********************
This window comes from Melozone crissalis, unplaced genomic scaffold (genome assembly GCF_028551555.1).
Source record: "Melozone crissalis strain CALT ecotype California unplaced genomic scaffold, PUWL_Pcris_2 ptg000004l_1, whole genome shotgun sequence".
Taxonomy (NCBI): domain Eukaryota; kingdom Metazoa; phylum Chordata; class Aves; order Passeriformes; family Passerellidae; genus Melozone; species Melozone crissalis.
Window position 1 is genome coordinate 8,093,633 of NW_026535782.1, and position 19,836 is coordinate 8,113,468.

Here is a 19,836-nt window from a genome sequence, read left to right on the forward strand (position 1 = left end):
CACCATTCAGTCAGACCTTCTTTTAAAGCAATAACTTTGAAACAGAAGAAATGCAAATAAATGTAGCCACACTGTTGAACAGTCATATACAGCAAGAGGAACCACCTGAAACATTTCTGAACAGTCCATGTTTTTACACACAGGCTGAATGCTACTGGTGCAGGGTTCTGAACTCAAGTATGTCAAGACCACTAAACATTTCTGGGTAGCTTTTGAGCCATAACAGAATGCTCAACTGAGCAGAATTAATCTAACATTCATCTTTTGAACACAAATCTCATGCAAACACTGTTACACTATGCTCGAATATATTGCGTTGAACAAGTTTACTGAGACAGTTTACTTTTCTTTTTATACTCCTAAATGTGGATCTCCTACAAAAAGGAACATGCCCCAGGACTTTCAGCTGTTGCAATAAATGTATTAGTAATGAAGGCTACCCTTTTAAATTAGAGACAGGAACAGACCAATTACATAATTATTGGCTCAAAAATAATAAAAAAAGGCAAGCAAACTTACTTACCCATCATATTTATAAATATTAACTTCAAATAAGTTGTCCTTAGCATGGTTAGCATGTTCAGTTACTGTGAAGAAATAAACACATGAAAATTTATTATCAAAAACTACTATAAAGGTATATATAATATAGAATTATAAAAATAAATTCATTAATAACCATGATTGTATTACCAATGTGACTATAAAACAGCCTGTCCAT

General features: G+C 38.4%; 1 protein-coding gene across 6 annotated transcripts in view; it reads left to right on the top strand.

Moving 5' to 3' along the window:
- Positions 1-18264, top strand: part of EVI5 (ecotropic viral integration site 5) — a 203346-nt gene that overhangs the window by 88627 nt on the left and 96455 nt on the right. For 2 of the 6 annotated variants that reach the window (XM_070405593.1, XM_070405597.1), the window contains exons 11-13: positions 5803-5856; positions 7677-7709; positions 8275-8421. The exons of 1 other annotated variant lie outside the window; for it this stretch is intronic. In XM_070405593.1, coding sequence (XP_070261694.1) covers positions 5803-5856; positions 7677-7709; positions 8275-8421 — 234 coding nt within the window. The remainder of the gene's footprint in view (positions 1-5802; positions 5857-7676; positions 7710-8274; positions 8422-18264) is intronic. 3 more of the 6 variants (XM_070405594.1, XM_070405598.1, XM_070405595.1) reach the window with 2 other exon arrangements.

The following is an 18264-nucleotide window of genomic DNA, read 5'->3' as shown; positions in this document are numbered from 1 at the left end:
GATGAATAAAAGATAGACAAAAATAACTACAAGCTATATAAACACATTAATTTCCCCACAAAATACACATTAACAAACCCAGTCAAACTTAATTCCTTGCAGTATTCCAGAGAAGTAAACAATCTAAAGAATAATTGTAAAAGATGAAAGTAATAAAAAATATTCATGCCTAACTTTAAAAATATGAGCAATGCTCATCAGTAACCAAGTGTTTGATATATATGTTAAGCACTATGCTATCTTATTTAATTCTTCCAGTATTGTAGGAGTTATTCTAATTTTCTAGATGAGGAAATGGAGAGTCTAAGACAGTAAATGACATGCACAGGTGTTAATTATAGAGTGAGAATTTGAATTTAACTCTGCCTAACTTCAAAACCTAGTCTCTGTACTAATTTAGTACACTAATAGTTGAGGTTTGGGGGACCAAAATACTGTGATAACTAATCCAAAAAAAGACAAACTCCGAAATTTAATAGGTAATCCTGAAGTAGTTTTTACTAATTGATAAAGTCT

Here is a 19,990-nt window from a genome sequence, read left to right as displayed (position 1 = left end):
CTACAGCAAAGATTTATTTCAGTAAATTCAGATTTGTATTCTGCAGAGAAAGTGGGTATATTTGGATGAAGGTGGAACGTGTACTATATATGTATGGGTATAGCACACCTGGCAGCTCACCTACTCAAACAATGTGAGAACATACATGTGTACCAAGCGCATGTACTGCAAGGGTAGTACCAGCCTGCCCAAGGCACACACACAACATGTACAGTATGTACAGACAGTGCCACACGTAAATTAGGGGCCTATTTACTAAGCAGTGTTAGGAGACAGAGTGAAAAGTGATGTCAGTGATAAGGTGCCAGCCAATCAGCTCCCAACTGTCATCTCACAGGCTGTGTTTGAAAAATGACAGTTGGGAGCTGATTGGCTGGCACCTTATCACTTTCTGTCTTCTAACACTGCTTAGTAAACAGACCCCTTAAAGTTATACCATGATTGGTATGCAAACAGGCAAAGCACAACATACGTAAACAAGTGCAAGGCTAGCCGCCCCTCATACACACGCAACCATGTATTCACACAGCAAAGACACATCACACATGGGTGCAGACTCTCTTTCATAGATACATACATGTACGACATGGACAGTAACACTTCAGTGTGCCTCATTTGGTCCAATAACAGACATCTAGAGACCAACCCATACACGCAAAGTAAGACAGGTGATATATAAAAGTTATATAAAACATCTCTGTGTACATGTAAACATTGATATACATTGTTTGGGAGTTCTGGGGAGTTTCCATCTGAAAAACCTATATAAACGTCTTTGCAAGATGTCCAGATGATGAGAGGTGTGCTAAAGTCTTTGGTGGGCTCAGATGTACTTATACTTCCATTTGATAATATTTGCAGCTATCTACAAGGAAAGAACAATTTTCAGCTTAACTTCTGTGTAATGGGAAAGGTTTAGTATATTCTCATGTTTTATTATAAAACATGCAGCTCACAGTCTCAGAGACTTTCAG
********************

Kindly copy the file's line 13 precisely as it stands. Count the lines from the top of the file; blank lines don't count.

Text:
CTACAGCAAAGATTTATTTCAGTAAATTCAGATTTGTATTCTGCAGAGAAAGTGGGTATATTTGGATGAAGGTGGAACGTGTACTATATATGTATGGGTATAGCACACCTGGCAGCTCACCTACTCAAACAATGTGAGAACATACATGTGTACCAAGCGCATGTACTGCAAGGGTAGTACCAGCCTGCCCAAGGCACACACACAACATGTACAGTATGTACAGACAGTGCCACACGTAAATTAGGGGCCTATTTACTAAGCAGTGTTAGGAGACAGAGTGAAAAGTGATGTCAGTGATAAGGTGCCAGCCAATCAGCTCCCAACTGTCATCTCACAGGCTGTGTTTGAAAAATGACAGTTGGGAGCTGATTGGCTGGCACCTTATCACTTTCTGTCTTCTAACACTGCTTAGTAAACAGACCCCTTAAAGTTATACCATGATTGGTATGCAAACAGGCAAAGCACAACATACGTAAACAAGTGCAAGGCTAGCCGCCCCTCATACACACGCAACCATGTATTCACACAGCAAAGACACATCACACATGGGTGCAGACTCTCTTTCATAGATACATACATGTACGACATGGACAGTAACACTTCAGTGTGCCTCATTTGGTCCAATAACAGACATCTAGAGACCAACCCATACACGCAAAGTAAGACAGGTGATATATAAAAGTTATATAAAACATCTCTGTGTACATGTAAACATTGATATACATTGTTTGGGAGTTCTGGGGAGTTTCCATCTGAAAAACCTATATAAACGTCTTTGCAAGATGTCCAGATGATGAGAGGTGTGCTAAAGTCTTTGGTGGGCTCAGATGTACTTATACTTCCATTTGATAATATTTGCAGCTATCTACAAGGAAAGAACAATTTTCAGCTTAACTTCTGTGTAATGGGAAAGGTTTAGTATATTCTCATGTTTTATTATAAAACATGCAGCTCACAGTCTCAGAGACTTTCAG